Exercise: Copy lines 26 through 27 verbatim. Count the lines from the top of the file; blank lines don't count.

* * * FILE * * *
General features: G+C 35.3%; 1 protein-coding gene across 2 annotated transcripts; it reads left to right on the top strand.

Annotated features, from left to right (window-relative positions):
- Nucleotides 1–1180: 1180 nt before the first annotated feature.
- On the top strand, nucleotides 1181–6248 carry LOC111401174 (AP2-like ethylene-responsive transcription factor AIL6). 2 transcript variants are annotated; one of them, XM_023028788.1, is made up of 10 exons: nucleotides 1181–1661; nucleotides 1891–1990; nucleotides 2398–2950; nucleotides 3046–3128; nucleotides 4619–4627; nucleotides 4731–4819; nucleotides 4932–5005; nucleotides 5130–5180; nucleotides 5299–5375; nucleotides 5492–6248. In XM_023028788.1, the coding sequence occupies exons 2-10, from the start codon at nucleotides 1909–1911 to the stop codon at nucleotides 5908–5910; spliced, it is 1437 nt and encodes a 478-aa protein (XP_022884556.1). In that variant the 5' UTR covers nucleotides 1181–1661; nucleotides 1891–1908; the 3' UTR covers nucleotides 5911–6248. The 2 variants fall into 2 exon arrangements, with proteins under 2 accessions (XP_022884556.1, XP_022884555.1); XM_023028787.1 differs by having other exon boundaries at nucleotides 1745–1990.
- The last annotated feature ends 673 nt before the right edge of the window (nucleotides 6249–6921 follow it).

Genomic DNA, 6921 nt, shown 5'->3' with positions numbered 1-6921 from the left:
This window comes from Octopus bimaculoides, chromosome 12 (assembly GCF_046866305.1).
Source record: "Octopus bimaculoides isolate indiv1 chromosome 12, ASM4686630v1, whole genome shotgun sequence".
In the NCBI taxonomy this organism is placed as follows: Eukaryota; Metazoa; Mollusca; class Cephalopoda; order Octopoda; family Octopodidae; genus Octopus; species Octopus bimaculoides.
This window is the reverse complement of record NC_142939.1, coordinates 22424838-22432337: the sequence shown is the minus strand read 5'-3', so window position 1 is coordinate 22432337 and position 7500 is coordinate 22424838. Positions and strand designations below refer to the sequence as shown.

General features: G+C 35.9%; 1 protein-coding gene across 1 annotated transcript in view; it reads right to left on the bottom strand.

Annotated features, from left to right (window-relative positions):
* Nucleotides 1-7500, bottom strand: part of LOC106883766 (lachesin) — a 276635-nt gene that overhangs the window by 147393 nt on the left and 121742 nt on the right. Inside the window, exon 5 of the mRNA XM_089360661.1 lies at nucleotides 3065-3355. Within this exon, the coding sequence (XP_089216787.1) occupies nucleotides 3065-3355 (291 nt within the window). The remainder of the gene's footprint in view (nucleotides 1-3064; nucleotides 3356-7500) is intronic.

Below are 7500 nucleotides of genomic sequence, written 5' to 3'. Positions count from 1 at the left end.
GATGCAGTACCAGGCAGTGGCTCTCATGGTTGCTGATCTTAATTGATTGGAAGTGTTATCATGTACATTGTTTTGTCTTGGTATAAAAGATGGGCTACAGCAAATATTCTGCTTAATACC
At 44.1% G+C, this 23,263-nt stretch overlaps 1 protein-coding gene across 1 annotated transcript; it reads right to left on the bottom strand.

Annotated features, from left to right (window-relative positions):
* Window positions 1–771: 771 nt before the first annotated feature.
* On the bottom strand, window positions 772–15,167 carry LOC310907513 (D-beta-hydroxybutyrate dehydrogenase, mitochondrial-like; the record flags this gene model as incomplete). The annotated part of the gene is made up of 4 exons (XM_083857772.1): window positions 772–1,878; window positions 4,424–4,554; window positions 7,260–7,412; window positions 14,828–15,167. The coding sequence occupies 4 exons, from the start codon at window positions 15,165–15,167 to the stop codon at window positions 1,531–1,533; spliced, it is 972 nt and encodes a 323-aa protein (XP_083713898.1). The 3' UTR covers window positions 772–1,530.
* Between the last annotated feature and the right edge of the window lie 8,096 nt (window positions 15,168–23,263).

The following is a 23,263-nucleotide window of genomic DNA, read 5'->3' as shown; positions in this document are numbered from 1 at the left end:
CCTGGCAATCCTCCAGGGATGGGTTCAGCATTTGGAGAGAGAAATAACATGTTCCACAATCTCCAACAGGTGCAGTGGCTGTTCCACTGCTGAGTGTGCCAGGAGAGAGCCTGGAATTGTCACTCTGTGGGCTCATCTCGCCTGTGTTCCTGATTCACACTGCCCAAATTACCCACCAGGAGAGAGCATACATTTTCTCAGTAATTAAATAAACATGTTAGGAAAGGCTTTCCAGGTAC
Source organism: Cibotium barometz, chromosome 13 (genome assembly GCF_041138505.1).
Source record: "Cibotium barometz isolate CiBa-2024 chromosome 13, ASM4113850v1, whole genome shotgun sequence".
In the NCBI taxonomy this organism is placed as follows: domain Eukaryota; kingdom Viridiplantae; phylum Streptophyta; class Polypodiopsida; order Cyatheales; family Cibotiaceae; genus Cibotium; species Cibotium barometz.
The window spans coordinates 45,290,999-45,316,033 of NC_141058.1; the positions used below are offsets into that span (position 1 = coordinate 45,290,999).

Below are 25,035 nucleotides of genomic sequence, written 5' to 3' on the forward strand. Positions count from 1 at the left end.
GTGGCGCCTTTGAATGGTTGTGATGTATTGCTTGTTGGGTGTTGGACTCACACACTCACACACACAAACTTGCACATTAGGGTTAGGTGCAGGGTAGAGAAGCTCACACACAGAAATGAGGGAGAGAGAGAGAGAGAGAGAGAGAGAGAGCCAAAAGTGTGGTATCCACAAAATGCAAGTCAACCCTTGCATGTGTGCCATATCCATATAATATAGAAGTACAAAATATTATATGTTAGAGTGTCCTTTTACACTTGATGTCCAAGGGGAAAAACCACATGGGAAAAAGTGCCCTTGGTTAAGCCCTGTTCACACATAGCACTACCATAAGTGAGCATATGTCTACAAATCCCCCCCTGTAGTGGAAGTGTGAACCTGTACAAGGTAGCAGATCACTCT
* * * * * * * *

The window spans coordinates 45,290,999-45,316,033 of NC_141058.1; the positions used below are offsets into that span (position 1 = coordinate 45,290,999).

Below are 25,035 nucleotides of genomic sequence, written 5' to 3' on the forward strand. Positions count from 1 at the left end.